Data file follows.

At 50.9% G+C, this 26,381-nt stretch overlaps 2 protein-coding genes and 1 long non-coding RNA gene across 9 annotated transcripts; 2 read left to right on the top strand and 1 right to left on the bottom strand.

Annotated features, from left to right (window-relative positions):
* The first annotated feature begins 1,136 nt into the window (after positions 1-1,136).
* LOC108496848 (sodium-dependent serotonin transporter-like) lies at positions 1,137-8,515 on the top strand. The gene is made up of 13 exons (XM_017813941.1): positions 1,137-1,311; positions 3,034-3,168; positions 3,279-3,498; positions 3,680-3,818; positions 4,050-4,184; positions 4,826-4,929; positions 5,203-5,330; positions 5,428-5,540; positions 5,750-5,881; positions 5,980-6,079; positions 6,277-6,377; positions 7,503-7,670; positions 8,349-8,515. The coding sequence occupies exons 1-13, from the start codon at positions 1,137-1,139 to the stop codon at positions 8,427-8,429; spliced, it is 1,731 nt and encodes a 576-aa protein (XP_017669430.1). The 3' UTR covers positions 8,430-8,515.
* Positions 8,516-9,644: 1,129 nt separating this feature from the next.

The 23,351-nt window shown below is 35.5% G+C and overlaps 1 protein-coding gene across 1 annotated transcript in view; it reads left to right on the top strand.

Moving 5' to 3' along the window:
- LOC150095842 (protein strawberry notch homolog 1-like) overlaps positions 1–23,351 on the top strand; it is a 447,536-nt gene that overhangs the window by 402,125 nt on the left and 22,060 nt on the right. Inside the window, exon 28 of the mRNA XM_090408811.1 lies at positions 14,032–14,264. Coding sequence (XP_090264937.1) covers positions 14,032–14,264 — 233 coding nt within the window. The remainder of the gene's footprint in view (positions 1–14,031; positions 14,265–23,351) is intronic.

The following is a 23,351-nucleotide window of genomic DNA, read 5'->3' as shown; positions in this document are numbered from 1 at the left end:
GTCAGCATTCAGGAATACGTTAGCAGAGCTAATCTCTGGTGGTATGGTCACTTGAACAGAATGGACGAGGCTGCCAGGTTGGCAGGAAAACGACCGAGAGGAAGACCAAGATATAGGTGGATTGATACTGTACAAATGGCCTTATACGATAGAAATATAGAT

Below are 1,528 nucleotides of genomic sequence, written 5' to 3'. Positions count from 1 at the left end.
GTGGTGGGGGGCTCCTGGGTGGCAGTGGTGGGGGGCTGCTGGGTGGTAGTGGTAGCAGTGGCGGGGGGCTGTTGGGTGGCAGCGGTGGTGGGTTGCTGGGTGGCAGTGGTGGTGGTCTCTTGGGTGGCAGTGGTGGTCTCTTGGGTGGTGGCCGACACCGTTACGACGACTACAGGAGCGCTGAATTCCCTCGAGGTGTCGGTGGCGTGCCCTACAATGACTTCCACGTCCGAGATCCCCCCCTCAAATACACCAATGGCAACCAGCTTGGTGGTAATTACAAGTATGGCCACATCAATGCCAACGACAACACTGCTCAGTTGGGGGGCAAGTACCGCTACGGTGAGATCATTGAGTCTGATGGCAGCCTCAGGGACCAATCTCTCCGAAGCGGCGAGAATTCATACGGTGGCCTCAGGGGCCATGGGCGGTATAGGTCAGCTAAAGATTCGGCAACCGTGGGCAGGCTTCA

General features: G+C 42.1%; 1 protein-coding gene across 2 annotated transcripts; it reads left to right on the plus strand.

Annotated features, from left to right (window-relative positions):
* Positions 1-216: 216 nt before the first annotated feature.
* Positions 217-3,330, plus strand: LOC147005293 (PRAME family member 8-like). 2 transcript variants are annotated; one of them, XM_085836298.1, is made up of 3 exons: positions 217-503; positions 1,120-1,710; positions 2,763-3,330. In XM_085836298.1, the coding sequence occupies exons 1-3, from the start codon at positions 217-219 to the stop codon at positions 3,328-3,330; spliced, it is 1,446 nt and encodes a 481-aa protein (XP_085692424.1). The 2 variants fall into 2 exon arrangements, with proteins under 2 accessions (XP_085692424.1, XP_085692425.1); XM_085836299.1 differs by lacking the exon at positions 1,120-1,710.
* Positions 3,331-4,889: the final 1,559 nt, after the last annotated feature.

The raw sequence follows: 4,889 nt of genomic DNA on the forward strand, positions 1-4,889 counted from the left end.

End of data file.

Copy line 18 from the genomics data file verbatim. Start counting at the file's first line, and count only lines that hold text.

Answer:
The raw sequence follows: 4,889 nt of genomic DNA on the forward strand, positions 1-4,889 counted from the left end.